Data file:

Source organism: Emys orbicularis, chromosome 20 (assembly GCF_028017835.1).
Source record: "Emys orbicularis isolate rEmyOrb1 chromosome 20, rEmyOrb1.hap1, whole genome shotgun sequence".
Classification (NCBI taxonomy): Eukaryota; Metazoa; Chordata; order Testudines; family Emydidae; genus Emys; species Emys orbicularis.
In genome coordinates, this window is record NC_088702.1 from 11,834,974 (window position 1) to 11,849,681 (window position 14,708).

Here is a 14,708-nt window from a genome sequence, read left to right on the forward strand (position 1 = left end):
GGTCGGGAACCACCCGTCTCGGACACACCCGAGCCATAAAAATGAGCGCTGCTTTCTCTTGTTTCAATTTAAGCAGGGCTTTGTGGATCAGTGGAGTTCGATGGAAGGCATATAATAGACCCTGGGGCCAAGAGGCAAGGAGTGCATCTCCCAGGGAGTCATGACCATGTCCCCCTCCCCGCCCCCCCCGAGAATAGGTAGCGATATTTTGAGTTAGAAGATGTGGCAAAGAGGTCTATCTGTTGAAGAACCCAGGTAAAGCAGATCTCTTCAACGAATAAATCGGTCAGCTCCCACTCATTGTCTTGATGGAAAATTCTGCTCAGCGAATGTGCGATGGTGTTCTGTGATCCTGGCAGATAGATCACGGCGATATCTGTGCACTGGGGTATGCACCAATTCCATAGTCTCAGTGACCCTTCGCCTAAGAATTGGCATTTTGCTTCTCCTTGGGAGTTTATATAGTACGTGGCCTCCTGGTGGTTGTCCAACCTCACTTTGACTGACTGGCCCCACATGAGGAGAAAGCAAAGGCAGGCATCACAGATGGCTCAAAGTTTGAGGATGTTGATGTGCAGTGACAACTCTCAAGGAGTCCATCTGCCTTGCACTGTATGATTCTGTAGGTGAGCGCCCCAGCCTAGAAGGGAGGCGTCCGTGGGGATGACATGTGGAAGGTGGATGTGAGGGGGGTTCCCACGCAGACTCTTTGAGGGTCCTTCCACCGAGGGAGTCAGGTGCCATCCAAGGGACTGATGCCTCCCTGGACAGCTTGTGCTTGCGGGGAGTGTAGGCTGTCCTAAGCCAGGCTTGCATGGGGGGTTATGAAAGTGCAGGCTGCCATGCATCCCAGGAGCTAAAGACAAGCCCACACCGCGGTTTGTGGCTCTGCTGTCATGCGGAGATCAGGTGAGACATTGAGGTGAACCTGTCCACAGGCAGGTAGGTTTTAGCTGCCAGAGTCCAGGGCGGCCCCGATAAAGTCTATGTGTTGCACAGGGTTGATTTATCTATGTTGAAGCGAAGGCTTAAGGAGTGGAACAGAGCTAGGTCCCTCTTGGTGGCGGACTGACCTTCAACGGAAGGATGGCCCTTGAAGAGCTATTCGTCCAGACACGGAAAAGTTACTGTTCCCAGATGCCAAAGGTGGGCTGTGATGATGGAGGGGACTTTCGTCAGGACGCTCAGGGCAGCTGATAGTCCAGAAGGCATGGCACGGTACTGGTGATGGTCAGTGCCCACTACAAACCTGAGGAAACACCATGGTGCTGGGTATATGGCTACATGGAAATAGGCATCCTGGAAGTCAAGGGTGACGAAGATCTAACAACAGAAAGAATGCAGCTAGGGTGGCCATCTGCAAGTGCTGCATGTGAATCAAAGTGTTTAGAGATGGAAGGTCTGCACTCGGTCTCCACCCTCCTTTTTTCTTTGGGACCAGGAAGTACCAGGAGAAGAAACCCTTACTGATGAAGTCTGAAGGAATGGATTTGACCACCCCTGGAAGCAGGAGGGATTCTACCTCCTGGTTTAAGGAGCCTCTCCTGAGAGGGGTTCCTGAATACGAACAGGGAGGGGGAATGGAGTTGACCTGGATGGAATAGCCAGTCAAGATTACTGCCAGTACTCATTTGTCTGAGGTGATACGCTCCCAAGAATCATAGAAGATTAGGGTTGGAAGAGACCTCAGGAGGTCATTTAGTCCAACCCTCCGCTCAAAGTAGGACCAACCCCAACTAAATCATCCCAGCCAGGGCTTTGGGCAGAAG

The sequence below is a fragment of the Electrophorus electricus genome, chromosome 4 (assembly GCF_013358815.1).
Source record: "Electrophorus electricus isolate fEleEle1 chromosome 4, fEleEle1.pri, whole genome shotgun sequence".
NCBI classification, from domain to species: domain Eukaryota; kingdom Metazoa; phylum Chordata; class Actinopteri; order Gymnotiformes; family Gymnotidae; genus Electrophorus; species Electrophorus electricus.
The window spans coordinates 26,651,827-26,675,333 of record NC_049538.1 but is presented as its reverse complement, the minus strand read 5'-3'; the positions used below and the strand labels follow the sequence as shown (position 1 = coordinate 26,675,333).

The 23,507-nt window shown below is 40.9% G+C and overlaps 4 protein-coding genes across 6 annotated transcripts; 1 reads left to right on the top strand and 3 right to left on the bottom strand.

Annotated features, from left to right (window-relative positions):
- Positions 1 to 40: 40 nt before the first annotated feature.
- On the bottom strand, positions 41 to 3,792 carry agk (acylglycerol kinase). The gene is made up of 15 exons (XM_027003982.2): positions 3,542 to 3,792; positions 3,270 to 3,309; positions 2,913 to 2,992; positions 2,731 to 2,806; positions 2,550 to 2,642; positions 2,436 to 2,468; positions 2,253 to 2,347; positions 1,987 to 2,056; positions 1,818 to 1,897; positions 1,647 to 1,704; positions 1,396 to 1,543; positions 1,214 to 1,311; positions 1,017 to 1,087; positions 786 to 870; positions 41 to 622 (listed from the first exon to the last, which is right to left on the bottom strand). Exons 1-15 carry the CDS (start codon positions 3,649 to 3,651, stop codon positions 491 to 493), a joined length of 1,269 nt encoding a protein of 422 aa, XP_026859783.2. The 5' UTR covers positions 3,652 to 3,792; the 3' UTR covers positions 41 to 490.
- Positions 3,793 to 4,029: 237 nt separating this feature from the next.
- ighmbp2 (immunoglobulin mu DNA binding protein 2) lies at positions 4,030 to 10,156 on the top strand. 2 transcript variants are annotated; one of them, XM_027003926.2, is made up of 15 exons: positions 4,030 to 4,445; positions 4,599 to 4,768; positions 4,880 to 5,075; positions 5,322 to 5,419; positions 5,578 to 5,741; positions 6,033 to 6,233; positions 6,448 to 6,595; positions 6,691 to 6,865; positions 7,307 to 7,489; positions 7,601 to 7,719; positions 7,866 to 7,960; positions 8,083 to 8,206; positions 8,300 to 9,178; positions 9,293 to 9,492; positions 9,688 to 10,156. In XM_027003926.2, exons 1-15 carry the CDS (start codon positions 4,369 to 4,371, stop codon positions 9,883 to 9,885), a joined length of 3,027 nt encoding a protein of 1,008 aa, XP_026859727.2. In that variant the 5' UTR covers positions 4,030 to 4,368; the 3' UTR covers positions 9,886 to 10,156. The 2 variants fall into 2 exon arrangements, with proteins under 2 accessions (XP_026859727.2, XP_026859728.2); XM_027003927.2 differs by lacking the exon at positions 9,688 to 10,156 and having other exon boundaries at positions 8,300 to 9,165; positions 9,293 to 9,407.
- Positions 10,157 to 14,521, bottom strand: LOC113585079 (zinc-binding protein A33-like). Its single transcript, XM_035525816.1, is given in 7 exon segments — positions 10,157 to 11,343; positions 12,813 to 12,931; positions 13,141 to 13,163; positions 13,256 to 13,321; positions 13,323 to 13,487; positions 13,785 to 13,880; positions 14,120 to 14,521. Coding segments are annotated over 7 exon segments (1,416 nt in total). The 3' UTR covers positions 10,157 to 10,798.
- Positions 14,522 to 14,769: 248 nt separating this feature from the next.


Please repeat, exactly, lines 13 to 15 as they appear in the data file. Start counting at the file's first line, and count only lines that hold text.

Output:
- Positions 1 to 40: 40 nt before the first annotated feature.
- On the bottom strand, positions 41 to 3,792 carry agk (acylglycerol kinase). The gene is made up of 15 exons (XM_027003982.2): positions 3,542 to 3,792; positions 3,270 to 3,309; positions 2,913 to 2,992; positions 2,731 to 2,806; positions 2,550 to 2,642; positions 2,436 to 2,468; positions 2,253 to 2,347; positions 1,987 to 2,056; positions 1,818 to 1,897; positions 1,647 to 1,704; positions 1,396 to 1,543; positions 1,214 to 1,311; positions 1,017 to 1,087; positions 786 to 870; positions 41 to 622 (listed from the first exon to the last, which is right to left on the bottom strand). Exons 1-15 carry the CDS (start codon positions 3,649 to 3,651, stop codon positions 491 to 493), a joined length of 1,269 nt encoding a protein of 422 aa, XP_026859783.2. The 5' UTR covers positions 3,652 to 3,792; the 3' UTR covers positions 41 to 490.
- Positions 3,793 to 4,029: 237 nt separating this feature from the next.